Today’s digital world now allows us to make referrals and share information, including digital images, through portals, provided ideally by the specialist’s office. For me, the portal options are the best but, at a minimum, an email or a snail mail should be provided. These communications serve not only to improve quality and continuity of care, but additionally for professional liability protection. Of course, there is nothing like a follow-up to the written communication in the form of a phone call from the specialist.
Chairside manner: Does the specialist treat your patients in a way that adequately meets your standard of interacting with a patient? Remember, the way that specialist treats your patient is a reflection and extension of your care.
Values: Does the specialist’s practice’s core values match well with those of yours? If you have a relationship-based practice, it might not be such a good idea to be referring your patients to a specialty practice that has more of a corporate mindset.
Culture: Does the culture of that specialty office adequately meet your expectations of what a dental office culture should look like?
Location: Is the specialty office located within a distance that is reasonable and convenient for your patients? This may not always be possible, particularly in rural setting, but certainly worth considering.
Honors your wishes: Beware of the specialist that, without your consent, will do more for the patient than you ask for, does not respect your treatment plan, does not honor your preferred implant system, or refers your patient off to another specialist or, even worse, to a GP, particularly if that other doctor resides in their group practice.
Added value: While certainly not high on the list, it is worth appreciating what your referral doctors do to add value to your relationship. This might include offering CE courses and/or study clubs, offers to shadow them at their office, CPR training, and social events, to name a few.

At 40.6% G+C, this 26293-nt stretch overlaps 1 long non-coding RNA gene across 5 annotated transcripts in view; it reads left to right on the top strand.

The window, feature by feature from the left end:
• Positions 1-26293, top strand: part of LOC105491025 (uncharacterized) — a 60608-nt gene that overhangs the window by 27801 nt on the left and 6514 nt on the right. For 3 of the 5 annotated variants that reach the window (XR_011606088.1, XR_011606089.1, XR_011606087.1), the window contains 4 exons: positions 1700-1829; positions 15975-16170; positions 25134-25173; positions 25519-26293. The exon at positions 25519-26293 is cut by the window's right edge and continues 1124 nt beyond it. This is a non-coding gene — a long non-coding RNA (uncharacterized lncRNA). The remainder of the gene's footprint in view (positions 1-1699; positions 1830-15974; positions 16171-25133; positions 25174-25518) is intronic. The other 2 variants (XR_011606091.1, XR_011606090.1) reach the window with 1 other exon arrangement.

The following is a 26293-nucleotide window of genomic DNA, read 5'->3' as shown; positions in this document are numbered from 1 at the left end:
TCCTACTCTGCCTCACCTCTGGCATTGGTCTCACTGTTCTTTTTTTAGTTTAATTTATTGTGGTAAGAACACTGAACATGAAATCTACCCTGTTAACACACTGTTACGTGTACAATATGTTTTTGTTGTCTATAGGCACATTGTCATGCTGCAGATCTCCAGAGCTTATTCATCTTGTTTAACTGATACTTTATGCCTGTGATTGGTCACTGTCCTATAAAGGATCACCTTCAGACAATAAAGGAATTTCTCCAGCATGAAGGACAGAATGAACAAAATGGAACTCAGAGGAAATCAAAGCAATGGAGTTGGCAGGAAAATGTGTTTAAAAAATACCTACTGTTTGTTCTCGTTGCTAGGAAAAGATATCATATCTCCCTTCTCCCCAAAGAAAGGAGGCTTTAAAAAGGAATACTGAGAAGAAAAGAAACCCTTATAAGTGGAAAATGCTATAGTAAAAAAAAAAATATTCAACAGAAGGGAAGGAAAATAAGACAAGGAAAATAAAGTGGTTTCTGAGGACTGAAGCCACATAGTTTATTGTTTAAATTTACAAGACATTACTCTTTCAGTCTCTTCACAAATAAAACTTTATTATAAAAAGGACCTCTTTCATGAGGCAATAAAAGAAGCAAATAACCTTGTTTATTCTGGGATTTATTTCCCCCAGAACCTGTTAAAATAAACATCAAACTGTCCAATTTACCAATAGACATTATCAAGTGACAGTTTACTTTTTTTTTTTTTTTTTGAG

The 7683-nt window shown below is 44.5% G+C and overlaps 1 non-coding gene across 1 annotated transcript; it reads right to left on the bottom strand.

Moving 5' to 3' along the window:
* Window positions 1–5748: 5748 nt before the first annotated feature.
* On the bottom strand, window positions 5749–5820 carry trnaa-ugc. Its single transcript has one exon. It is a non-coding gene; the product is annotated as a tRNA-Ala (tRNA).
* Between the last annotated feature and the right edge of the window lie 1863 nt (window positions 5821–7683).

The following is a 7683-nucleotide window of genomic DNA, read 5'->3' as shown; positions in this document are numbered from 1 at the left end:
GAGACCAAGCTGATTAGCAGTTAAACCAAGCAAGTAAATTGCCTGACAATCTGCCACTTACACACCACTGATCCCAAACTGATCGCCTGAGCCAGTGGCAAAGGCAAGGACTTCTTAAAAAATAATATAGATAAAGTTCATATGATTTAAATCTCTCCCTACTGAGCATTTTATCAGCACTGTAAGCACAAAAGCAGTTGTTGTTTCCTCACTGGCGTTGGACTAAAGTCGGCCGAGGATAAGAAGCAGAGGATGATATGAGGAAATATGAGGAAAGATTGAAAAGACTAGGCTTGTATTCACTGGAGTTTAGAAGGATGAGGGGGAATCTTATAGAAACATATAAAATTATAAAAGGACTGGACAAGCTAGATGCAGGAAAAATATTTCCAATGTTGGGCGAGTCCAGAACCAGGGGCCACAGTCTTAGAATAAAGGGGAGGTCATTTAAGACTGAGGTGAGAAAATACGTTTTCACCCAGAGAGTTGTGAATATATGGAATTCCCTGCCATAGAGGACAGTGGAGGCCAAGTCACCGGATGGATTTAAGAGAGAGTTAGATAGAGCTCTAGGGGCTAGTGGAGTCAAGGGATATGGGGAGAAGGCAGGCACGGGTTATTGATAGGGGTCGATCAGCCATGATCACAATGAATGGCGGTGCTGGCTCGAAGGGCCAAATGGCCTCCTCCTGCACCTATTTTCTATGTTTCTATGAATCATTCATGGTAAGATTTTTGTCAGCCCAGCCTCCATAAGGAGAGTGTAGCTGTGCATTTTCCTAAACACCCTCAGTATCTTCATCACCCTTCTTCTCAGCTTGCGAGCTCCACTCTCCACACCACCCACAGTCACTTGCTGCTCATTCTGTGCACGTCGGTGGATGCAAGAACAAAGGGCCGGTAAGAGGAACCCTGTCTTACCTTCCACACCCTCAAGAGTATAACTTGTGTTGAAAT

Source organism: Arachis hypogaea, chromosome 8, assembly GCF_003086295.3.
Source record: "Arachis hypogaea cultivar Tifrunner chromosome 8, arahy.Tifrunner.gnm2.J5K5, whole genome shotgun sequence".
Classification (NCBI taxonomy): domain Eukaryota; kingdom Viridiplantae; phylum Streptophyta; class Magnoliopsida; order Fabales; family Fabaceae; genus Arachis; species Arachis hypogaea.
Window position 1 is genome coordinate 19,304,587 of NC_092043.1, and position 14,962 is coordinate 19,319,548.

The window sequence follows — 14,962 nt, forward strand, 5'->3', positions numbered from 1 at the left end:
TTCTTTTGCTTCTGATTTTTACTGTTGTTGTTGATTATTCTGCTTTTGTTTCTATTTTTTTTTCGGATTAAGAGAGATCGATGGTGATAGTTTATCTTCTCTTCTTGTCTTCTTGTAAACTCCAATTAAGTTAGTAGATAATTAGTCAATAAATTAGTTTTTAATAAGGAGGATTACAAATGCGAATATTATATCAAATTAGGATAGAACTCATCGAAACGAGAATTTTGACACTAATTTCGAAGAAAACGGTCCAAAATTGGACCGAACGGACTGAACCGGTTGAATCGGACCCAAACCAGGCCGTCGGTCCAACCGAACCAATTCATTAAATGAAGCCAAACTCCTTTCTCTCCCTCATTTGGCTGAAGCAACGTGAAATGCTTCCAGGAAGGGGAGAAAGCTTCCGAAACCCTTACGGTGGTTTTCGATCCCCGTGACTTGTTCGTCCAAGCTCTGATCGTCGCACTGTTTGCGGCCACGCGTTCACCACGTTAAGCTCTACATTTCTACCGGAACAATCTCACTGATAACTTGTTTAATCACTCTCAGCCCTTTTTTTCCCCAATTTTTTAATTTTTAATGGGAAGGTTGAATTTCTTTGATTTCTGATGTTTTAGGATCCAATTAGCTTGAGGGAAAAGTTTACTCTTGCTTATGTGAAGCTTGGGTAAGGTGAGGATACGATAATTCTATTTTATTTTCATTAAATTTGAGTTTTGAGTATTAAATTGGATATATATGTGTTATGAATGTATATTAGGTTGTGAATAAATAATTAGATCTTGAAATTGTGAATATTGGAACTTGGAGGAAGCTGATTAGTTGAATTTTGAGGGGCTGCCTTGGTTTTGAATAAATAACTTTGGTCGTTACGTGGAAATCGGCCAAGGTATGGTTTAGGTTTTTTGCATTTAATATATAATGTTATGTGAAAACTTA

While it may not be possible to check off all the boxes for every specialist you refer to, it is important, in my opinion, to consider all the above. Make decisions on which will give you the most to serve your patients the best. I know that your patients will appreciate it. Remember, the specialists that you refer to are an extension of the care that you provide for your patients.
Dr. Bill Simon’s 35-year dental career has included its share of challenging situations. Starting as an associate in a run-down Medicaid practice, Dr. Simon grew to become the sole owner of two highly successful multi-doctor practices. His experience includes six build outs, nine locations, four space-sharing arrangements, one practice acquisition, and more than 25 associates. He experienced a lost lease, an embezzlement scheme, robbery at gun point, and a major fire after which the team worked out of three offices before settling into an abandoned dental office while he rebuilt. The fourth month after the fire, Dr. Simon’s practice had the best production month in practice history.
These experiences, coupled with Dr. Simon’s passion to help dentists succeed, have inspired him to speak to and mentor dentists. Sharing experiences and imparting lessons in leadership, communication and practice management principles, Dr. Simon encourages dentists, their dental teams and dental students with the knowledge and hope they need to allay their fears and facilitate their success.
Note: “Compass Study” by Calsidyrose is licensed with CC BY 2.0. To view a copy of this license, visit https://creativecommons.org/licenses/by/2.0/